FSIA Dispute Over 142-Year-Old Bonds
In a case whose main events dated as far back as 1875, the Court of Appeals for the Second Circuit dismissed a consultants’ suit against a foreign government for lack of subject-matter jurisdiction. The point-at-issue in MMA Consultants 1 Inc. v. Republic of Peru began when Peru signed and executed fourteen bonds and left them in MMA’s possession without payment. In 2015, 140 years after the fact, MMA sent three demand letters to the Peruvian embassy in Washington D.C. for payment on the Bonds, then sued to collect principal and interest. This was not, however, the first time legal issues related to these bonds had arisen, as one of the pieces of evidence the district court considered was an Arbitration Tribunal award from 1901.
Since Peru is a foreign state, the only method of judging whether or not the case was entitled to subject-matter jurisdiction in a United States district court arises under the Foreign Sovereign Immunities Act. The burden rested on the plaintiff to prove that this particular case should be permitted under an exception of the FSIA. MMA claimed the case fell under the FSIA's commercial activity exception: A foreign country may be entitled to jurisdiction if the action in question is based upon either a commercial activity carried on in the United States by the foreign state or an act outside the territory of the United States in connection with a commercial activity of the foreign state elsewhere that causes a direct effect in the United States.
Since the act was Peru's failure to redeem the bonds, MMA had to prove that this failure either took place in the United States or caused a direct effect in the United States. According to case law, a foreign government’s decision not to redeem a bond is an act that occurs in the foreign country, not in the United States. Therefore, Peru’s failure to redeem the bonds did not take place in the United States and the first exception does not apply. Furthermore, simply because the plaintiff is an American corporation does not mean that direct effect was caused in the United States, thus the second exception does not apply. Accordingly, the case was correctly dismissed by the district court for lack of subject-matter jurisdiction, the appellate court in New York City determined on December 19, 2017. -- Madeline Henshaw-Greene, Legal Assistant, Berliner Corcoran & Rowe LLP , Washington, DC.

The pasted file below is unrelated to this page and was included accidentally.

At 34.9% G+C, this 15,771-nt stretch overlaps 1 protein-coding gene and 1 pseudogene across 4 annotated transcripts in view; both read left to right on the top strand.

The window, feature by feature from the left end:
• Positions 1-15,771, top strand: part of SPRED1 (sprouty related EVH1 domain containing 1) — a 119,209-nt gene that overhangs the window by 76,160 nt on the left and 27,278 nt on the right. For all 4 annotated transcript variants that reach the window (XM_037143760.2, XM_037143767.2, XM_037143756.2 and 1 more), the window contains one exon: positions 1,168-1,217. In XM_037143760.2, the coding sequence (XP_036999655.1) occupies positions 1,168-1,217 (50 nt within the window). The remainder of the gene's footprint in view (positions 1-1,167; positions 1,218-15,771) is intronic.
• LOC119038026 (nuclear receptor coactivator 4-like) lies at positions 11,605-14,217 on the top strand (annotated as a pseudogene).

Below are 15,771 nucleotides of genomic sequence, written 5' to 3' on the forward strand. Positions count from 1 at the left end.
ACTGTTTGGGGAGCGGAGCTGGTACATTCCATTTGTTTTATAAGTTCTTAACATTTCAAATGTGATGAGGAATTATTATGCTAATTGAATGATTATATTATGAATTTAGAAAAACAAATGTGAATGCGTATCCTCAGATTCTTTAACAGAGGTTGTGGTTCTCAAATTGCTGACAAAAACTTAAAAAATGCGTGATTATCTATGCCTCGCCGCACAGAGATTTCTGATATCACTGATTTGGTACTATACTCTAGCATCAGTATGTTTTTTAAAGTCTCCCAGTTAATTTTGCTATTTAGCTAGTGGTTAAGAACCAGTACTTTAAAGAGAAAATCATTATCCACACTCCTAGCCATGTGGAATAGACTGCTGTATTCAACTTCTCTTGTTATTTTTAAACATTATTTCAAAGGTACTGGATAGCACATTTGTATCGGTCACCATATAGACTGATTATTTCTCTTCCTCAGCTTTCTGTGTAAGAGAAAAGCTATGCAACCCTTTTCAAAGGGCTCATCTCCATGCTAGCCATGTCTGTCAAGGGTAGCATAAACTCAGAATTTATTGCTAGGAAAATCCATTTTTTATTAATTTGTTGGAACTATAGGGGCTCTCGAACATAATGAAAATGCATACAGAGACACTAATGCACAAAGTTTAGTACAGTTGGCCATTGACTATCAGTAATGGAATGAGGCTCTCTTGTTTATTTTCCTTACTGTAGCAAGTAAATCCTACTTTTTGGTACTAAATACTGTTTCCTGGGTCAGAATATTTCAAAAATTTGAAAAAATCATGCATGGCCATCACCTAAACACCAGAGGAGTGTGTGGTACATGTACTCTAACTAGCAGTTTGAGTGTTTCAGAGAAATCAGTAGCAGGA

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U.S. Federal Courts and Subject-Matter Jurisdiction
On November 30, 2017, the United States District Court for the District of Columbia dismissed the case Jimenez v. Colombian State for lack of subject matter jurisdiction. The plaintiffs consist of three Ecuadorian citizens who filed a complaint against Colombia, accusing the government of Columbia of denying the fundamental human rights of Plaintiffs Prado Alava and Vera Calderón in violation of a peace deal between the government and the allgedly subversive group FARC-EP. The plaintiffs asked that the court study and evaluate this case.
United States federal courts have limited jurisdiction and are only able to hear cases based on whether or not the court has subject-matter jurisdiction. Therefore, the court was unable to review this case. The court does not have the ability to enforce the peace treaty that the plaintiffs referred to, and thus could not rule in either party's favour. The only means by which subject-matter jurisdiction can arise is under the Foreign Sovereign Immunities Act. However, it noted, the plaintiffs have cited no applicable exception under the FSIA.
The court stated that the complaint was therefore patently insubstantial, presenting no federal question suitable for decision. The case was dismissed following precedent from Evans v. Suter, 2010 WL 1632902(D.C. Cir. 2010), which states that a district court may dismiss a complaint sua sponte prior to service on the defendants pursuant to Fed. R. Civ. P. 12(h)(3) when, as here, it is evident that the court lacks subject-matter jurisdiction. -- Madeline Henshaw-Greene, Legal Assistant, Berliner Corcoran & Rowe LLP, Washington, DC.
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Free Speech Under the FSIA During Arbitration
On November 13, 2017, Judge James E. Boasberg of the U.S. District Court for the District of Columbia issued a memorandum opinion in Sharp Electronics Corporation v. Hisense USA Corporations and Hisense International (Hong Kong) America Investment Co. Ltd. In May 2017, the Japanese-owned Sharp Corporation moved to terminate a licensing agreement under which the Chinese-owned Hisense Corporation was to make and market television sets under the Sharp name becuase of regulatory concerns. Sharp took the case before the US DC District Court, challenging the enforcability of an injunctive request by the third-party arbitration center compelling Sharp to abide with the licensing agreement while the arbitration was pending, and preventing the company from violating the confidentiality agreement by making disparaging statements about Hisense or the dispute. Judge Boasberg dismissed Sharp's complaint on both substantive -- the absence of a First Amendment violation -- and procedural -- lack of personal jurisdiction -- grounds.